OBJECTIVES: Aim of the present study was to test the hypothesis that the body composition of small for gestational age preterm infants, assessed at term equivalent age, was different as compared to that of small for gestational age full-term newborns. METHODS: Growth parameters and body composition, assessed by means of an air displacement pediatric plethysmography system, was measured in 120 newborns (67 preterm and 53 full-term). RESULTS: Similar weight was found in preterm and full-term newborns at term equivalent age and at birth, respectively. On the contrary, percentage of total body fat mass was significantly higher in preterm newborns as compared to full-term newborns (14.3 +/- 4.7% vs. 5.7 +/- 3.8% respectively, P <0.05). In the preterm group gestational age was negatively associated with total fat mass at term equivalent age. CONCLUSIONS. The preterm newborns, especially if born small for gestational age, appear to be at risk for developing an altered body composition, which is a risk factor for the development of the metabolic syndrome in adult life. Preterm infants, born small for gestational age, appear to develop a quantity of fat mass higher than the adipose tissue they would have accumulated if they had completed their intrauterine gestation. The gestational age and the nutritional management in the early postnatal life could play a key role in affecting the body composition in these vulnerable infants.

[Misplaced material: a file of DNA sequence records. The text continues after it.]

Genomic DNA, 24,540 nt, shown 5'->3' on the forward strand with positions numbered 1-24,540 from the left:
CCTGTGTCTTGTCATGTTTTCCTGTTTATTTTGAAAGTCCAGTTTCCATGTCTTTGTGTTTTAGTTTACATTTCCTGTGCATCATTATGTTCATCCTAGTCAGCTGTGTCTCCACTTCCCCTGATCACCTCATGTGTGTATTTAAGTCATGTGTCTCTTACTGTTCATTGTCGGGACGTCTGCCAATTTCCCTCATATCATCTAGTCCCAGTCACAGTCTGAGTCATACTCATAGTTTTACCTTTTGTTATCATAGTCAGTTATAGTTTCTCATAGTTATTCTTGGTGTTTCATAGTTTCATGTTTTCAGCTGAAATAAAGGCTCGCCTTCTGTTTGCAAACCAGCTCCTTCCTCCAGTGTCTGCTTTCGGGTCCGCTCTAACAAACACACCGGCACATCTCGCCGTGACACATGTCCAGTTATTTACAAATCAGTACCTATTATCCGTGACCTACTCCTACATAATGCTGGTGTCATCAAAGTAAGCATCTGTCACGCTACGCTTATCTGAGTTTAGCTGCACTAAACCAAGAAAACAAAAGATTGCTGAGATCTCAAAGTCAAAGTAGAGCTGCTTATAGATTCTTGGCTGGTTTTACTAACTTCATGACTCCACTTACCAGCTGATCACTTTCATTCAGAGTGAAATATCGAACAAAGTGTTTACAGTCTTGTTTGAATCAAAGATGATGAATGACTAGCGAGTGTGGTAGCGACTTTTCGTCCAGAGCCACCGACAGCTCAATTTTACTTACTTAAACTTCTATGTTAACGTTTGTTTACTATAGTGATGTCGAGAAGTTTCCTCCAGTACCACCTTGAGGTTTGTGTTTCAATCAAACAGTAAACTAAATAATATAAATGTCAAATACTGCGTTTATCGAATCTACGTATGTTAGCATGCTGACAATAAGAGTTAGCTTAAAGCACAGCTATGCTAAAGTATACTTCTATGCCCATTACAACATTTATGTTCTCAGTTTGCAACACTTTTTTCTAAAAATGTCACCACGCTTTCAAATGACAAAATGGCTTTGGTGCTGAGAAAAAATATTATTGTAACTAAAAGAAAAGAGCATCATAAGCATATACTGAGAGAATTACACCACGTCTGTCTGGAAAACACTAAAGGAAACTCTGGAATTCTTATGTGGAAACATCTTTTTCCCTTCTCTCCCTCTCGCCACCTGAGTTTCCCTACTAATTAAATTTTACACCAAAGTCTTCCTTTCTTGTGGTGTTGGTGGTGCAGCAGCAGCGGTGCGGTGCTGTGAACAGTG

|Number of pages||6|
|Journal||Pediatria Medica e Chirurgica|
|Publication status||Published - Nov 2008|
ASJC Scopus subject areas
- Pediatrics, Perinatology, and Child Health